Every so often television shows have a good laugh at the expense of past visions of the future.
Rocket cars, hover boards and the like have been touted by futurologists since the 1950s, and such predictions have usually fallen hilariously wide of the mark.
Cars that drive themselves?
But hang on.
Vehicles running on nuclear power might not be with us yet, but self-aware machines that can drive for us are much more of a reality.
Some technology that allows cars to take over aspects of control from the driver is already with us, and more sophisticated versions are on the way.
Safety is the driving force behind such systems, and with duty of care such a key concern for fleet managers, the emergence of new technology needs to be monitored carefully by businesses.
Motoring research organisation Thatcham is spearheading a campaign to increase awareness of collision avoidance technologies.
Technologies that scan the road ahead and take action to either warn the driver or intervene first appeared a few years ago in luxury cars such as the Mercedes-Benz S-Class.
They are now starting to filter down to volume cars.
Various systems are available, but all have similar principles.
Technologies such as radar or lasers detail obstacles in front of the car and identify collision threats.
They warn the driver through audible, sensory or visual alarms.
Some go further. Various systems pre-charge the brakes to ensure maximum braking power when the driver hits the middle pedal.
Others apply the brakes automatically.
Matthew Avery, Thatcham’s research manager, says: “Protecting the driver in the event of a crash is our primary concern.
“But prevention is better than cure. It would be better to avoid the crash in the first place and that’s exactly what these technologies are doing.
“We’re seeing new technologies that will have a significant effect on crashes and injuries in the future.
“Three-quarters of crashes occur at under 20mph. Front to rear low-speed shunts are the most common types of crash.
“If fleet vehicles had effective collision avoidance technologies, more than £2.1billion could be saved in the UK each year, and 125,000 injuries could be prevented.
"Some of these systems could be standard on future models.
“This is just the beginning of the collision avoidance revolution.”
A common fear of technologies that take over some control from the driver is that motorists could start relying on them, rather than treating them as a safety net.
Keen not to be seen as taking responsibility away from drivers, many manufacturers are trying to find ways to ensure their safety systems are a last resort only.
Volvo’s City Safety system is purposely designed to be a fairly unpleasant experience, according to Mr Avery.
“A big question is, will drivers adapt their driving styles and let them take over?” he says.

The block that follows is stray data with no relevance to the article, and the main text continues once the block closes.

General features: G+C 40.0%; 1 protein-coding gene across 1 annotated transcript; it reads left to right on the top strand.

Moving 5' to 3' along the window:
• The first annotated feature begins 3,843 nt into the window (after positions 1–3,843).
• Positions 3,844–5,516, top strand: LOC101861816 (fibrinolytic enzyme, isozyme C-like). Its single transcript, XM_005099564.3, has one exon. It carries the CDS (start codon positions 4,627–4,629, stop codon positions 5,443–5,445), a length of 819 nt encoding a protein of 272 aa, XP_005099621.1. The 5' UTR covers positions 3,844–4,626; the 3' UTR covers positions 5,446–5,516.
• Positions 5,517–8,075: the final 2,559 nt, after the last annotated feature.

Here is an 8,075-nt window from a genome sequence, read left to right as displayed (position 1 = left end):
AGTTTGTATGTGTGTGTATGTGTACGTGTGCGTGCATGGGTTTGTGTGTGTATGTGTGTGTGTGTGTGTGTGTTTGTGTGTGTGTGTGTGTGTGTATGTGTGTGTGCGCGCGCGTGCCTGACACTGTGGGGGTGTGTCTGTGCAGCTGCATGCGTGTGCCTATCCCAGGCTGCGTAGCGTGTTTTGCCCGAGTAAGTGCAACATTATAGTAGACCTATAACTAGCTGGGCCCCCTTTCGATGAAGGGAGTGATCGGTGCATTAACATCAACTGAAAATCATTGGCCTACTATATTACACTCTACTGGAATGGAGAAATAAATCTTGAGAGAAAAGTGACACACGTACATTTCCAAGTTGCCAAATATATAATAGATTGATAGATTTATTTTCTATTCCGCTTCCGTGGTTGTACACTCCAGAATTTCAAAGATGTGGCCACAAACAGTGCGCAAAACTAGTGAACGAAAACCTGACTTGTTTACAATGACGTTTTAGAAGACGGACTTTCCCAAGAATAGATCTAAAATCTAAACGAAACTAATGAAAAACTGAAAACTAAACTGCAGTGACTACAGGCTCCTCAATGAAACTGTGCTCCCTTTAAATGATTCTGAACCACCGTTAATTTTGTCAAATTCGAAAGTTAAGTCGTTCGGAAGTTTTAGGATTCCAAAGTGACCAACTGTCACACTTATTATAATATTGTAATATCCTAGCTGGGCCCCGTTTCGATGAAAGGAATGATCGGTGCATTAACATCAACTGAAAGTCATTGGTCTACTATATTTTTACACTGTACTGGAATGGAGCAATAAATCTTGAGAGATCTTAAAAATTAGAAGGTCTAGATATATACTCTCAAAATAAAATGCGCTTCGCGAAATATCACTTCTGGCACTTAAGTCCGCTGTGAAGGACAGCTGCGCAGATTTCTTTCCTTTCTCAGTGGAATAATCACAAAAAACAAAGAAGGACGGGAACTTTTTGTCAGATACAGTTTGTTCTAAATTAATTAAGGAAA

“This system’s intervention is so late and direct it doesn’t let drivers do that. The systems are not infallible.
"The driver always remains in control and that’s an important philosophy that we want to promote.
“It’s a concern to us that drivers will expect these technologies to save them and we need to investigate that. It is a driver aid, it doesn’t allow the driver to pay less attention and start catching up on emails.
“Thatcham is doing a lot of research into the effects of these systems and we will publish more data when we have it.”
While investigations into the psychology of drivers using the systems continues, manufacturers are already working on the next generation systems, which will be capable of reacting to pedestrians and taking control of the steering systems.
"But right now, each firm has its own brand of technology, and Thatcham is keen to see uniformity develop.
“We would encourage the common naming of systems and common interfaces.
“The warnings given should be the same between vehicles so you know the noise the vehicle is making is a common one – that you’re about to have a crash, do something about it, not that the lights are on or the boot isn’t shut,” Mr Avery says.
There are still many issues to be worked out with collision avoidance technologies, but at the rate they are developing and expanding, they seem set to be a common feature of vehicles in the near future.
Collision avoidance technology
ADAPTIVE CRUISE CONTROL STOP/GO
Systems such as Mercedes-Benz’s Distronic Plus use radar to detect the vehicle in front slowing down or stopping.
The car automatically maintains a safe distance and will slow to a stop if necessary.
COLLISION MITIGATION BRAKING SYSTEMS
These systems, such as Honda’s CMBS feature, are starting to appear in volume models.
They use radar to warn of potential collision threats ahead, retract the seatbelts and sound an audible warning to the driver.
LOW SPEED AVOIDANCE
Volvo’s City Safety system uses a laser-based technology.
It brakes the car automatically at low speeds, and will be standard in the forthcoming XC60.